Besides requiring seniors to file a post-high school plan in order to graduate, Chicago Public Schools officials also want high schoolers to take chemistry and physics, too.

The plans, which go before the Chicago Board of Education for approval Wednesday, beef up CPS’ existing science requirements — which used to be biology plus two other sciences courses — to put them in line with state guidelines, officials said Tuesday. High school students also will study financial education topics such as money management and insurance witht he help of private partners.

Those changes would apply not only to CPS-run high schools but also to privately operated, publicly funded charter schools in Chicago.

Chief Education Officer Janice Jackson said the changes were part of a larger holistic high school strategy that started with streamlining applications to Chicago’s wide range of high school options.

“People think that the common application leads to better schools and the common application alone does not do that,” she said in an interview Tuesday. “When you look at our strategy, we are trying increase access and make sure people are participating in the process, but you cannot do that without strengthening what’s happening in the schools.”

Latanya McDade, CPS’ teaching and learning chief, said that the reasoning behind the beefier science requirements for all high schools is that, on every campus, “We believe there’s a doctor in that high school, a biochemical engineer in that high school.”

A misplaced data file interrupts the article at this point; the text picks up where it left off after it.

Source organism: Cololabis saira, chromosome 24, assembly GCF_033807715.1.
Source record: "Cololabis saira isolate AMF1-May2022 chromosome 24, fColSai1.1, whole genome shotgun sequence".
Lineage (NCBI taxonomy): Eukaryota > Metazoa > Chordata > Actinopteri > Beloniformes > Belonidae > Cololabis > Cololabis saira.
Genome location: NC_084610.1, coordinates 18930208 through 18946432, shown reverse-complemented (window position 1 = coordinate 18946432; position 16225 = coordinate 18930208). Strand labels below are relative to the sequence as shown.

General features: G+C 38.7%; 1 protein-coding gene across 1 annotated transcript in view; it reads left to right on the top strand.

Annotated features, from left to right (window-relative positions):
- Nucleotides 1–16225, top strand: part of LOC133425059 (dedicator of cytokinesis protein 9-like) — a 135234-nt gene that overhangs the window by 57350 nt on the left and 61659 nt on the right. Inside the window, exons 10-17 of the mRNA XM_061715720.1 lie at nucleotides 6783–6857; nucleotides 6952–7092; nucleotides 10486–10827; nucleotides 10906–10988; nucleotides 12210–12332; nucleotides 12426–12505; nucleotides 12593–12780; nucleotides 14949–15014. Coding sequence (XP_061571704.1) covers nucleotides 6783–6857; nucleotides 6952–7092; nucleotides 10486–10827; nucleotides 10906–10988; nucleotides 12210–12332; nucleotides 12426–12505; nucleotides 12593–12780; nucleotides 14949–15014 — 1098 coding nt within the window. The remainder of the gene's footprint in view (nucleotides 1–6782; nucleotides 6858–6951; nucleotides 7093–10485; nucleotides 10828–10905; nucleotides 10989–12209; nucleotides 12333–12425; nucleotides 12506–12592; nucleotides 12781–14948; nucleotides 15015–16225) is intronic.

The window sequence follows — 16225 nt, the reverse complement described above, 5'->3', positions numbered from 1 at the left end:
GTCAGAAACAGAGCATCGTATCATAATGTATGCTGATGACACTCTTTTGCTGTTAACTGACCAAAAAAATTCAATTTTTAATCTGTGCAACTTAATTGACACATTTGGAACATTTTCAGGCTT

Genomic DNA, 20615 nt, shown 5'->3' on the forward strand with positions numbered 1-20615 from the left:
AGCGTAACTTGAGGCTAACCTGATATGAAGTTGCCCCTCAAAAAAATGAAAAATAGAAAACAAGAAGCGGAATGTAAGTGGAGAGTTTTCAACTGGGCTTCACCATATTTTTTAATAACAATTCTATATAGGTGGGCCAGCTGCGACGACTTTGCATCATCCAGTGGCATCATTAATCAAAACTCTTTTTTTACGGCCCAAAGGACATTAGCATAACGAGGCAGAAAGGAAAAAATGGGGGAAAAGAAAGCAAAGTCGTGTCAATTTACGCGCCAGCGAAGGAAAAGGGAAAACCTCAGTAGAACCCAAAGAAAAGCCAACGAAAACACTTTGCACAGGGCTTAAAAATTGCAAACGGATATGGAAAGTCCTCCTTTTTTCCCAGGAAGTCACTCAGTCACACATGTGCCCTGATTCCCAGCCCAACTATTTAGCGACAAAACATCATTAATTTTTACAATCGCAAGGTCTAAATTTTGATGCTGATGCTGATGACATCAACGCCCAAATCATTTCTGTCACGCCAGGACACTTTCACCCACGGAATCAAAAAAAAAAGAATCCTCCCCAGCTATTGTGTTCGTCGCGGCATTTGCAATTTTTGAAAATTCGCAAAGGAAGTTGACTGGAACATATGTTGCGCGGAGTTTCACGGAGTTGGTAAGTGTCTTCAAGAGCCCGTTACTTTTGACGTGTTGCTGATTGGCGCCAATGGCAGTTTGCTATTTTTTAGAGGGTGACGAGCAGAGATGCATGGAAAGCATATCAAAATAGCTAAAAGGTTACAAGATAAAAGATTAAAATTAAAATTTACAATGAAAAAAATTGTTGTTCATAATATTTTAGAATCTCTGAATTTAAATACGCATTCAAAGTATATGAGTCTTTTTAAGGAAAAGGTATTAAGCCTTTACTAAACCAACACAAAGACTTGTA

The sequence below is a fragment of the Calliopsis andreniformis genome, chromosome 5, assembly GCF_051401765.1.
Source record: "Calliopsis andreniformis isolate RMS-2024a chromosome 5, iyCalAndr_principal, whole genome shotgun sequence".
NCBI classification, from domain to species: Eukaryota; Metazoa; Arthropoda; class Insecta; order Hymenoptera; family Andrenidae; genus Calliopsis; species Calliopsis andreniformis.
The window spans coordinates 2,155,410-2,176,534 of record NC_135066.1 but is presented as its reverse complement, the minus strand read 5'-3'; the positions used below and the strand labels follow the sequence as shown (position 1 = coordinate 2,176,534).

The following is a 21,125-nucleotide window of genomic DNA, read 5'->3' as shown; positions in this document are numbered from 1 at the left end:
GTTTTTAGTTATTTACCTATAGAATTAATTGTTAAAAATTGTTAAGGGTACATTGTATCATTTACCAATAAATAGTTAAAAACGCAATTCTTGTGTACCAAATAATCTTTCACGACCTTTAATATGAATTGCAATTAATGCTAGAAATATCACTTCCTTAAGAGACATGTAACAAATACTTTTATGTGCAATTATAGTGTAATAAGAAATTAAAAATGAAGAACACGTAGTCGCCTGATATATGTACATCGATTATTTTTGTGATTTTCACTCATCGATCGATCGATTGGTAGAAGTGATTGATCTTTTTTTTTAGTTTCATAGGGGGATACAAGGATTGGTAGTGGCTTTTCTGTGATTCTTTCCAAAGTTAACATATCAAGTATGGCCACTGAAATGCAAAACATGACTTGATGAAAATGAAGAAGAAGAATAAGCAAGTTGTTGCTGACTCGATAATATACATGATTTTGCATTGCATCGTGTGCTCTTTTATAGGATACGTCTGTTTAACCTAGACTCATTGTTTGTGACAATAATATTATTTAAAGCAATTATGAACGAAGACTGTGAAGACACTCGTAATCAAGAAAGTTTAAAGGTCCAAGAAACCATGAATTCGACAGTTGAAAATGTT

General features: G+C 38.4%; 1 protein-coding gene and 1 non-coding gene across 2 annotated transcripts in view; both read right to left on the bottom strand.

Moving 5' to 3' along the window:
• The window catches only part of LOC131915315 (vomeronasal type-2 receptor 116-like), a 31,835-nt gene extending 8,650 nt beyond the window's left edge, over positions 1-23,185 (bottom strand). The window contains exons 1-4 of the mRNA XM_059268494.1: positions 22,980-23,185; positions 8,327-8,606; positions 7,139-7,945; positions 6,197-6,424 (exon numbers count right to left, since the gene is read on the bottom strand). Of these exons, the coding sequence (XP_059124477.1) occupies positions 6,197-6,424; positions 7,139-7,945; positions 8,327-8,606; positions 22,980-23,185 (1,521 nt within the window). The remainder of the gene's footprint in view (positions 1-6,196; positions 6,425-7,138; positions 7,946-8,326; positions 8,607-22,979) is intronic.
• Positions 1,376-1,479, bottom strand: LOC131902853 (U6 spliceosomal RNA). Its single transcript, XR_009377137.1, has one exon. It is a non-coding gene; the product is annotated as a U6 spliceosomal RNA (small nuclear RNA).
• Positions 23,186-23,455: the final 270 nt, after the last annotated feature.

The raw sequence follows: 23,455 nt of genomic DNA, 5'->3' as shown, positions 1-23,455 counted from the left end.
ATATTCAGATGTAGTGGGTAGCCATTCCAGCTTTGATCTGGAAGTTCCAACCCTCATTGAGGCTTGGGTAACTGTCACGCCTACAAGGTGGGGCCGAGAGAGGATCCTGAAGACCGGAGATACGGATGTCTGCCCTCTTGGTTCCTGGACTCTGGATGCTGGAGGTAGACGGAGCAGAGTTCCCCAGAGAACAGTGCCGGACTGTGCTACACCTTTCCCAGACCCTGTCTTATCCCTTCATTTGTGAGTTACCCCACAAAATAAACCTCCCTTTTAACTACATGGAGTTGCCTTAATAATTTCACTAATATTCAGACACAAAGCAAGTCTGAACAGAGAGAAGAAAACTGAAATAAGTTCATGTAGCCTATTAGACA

It would be left to individual schools to decide when students must take each course and whether they already have the staff to handle the additional demand for science teachers.

One-third of Chicago’s public high schools don’t currently offer chemistry and physics, according to McDade. She said many schools also will need upgrades of their laboratory facilities. Officials did not provide any of those names.

There’s also concern that 15 under-enrolled schools don’t have enough students to afford the range of teachers that the new courses would require, a problem that will fall mainly to principals to figure out, Jackson said.

They’ll have until the fall of 2018 — when the requirements are to kick in for all freshmen — to plan for additional certifications or possibly teacher-sharing, Jackson said, adding that officials haven’t yet finalized budgets for next year.

“We’re laying the groundwork for CPS to continue its success academically,” Jackson said. “Despite our financial challenges, we are not prepared to sit back and wait for the dust to settle.”

Teachers at Amundsen High School in Ravenswood decided to jump in and change their science offerings for this fall, a year ahead of the mandate, said Principal Anna Pavichevich.

“The changes to what constitute the lab class and what didn’t will require us to shift things around a little bit. We will be flexible and make the necessary adjustments as required.”
But, she added, “some teachers are going to have to go back and take extra classes to get certification.”

Pavichevich also lamented the loss of other science offerings — Amundsen has offered environmental science as a rigorous lab course where students also plant gardens, tend to butterflies and keep bees on the grounds of the school at 5110 N. Damen.

“I think that given the state of the world,” she said, “environmental science is pretty important.”